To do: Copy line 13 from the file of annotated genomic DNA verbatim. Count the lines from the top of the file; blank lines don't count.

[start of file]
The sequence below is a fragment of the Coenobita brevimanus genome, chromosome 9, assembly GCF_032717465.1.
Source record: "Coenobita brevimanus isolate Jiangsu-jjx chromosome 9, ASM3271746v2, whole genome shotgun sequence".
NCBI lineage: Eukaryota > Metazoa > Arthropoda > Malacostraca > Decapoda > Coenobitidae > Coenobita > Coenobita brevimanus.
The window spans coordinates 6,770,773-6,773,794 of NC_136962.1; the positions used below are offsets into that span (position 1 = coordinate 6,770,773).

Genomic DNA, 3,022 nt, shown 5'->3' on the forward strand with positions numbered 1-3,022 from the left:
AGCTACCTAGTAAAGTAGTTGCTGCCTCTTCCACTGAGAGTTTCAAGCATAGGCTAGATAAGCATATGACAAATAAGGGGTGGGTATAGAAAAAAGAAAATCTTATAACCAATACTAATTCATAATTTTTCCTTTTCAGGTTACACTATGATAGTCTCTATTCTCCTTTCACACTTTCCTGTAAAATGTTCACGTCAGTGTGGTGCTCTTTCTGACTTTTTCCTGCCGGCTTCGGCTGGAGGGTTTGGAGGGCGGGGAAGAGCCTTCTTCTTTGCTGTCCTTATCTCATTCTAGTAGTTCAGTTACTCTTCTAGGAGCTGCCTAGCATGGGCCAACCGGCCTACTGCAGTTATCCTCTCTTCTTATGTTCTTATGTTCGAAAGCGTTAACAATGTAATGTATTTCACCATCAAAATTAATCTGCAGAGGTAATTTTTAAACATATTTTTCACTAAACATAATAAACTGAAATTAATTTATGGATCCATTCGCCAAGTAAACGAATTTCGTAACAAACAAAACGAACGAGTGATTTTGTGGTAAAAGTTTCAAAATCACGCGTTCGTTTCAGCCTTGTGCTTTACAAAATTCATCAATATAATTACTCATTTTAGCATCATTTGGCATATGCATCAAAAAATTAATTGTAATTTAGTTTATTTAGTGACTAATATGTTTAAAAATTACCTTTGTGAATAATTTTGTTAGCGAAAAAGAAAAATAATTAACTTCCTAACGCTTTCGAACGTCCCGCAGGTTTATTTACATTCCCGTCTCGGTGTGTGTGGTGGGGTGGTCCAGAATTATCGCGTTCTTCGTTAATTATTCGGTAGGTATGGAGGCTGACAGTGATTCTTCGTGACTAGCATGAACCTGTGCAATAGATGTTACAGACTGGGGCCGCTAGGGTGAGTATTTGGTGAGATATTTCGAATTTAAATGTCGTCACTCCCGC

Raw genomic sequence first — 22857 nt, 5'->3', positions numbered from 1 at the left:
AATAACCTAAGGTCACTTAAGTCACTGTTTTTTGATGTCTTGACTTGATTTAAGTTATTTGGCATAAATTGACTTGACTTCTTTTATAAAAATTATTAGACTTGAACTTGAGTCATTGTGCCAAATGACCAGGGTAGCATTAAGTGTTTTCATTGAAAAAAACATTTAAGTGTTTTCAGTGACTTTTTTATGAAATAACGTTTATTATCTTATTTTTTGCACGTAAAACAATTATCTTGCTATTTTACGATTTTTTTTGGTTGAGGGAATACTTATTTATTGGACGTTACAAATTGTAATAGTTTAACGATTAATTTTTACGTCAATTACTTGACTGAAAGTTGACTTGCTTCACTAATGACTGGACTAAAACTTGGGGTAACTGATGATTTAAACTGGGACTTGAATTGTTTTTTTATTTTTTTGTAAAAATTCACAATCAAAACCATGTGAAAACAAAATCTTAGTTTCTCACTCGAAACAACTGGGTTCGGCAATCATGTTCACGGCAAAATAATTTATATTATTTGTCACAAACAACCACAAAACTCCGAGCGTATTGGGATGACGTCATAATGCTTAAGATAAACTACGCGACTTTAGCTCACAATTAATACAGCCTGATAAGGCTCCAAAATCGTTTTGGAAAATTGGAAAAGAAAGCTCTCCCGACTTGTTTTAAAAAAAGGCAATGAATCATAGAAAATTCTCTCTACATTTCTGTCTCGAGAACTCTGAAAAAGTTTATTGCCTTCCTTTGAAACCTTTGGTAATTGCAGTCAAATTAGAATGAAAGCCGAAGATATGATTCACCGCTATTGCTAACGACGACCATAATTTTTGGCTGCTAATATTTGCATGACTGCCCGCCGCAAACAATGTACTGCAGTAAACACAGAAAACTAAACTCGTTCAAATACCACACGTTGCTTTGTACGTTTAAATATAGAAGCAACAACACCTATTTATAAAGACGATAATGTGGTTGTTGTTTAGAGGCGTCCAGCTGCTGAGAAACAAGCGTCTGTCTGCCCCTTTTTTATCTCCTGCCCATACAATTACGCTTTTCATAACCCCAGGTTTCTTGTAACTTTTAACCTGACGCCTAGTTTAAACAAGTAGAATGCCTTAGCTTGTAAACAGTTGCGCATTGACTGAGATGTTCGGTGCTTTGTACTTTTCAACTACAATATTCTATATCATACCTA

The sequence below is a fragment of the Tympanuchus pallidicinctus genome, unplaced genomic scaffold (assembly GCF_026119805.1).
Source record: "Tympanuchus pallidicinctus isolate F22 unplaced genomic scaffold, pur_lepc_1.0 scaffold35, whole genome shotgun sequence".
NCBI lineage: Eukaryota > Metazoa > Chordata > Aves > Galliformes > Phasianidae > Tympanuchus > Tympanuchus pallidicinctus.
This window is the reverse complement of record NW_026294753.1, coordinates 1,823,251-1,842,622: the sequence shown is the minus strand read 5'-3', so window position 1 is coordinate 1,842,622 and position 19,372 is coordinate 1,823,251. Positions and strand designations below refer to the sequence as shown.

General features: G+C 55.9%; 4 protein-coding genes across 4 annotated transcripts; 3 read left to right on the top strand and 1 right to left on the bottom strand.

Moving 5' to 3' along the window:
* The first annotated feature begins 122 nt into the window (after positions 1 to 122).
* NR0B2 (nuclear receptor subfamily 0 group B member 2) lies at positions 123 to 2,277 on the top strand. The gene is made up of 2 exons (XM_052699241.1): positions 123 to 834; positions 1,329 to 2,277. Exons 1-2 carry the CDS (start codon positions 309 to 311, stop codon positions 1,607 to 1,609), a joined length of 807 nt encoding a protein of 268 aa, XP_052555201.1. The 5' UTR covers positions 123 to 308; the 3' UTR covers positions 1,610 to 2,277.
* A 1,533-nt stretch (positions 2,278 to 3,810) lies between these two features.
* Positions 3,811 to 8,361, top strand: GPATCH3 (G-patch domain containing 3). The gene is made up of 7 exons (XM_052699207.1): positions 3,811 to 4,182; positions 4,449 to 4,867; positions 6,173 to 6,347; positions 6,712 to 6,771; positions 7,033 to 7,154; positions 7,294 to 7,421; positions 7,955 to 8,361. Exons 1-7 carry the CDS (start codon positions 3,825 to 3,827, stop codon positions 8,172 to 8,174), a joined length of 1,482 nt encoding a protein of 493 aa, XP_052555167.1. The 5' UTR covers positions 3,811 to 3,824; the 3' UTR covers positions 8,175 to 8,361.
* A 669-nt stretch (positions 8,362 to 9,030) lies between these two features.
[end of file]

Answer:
General features: G+C 55.9%; 4 protein-coding genes across 4 annotated transcripts; 3 read left to right on the top strand and 1 right to left on the bottom strand.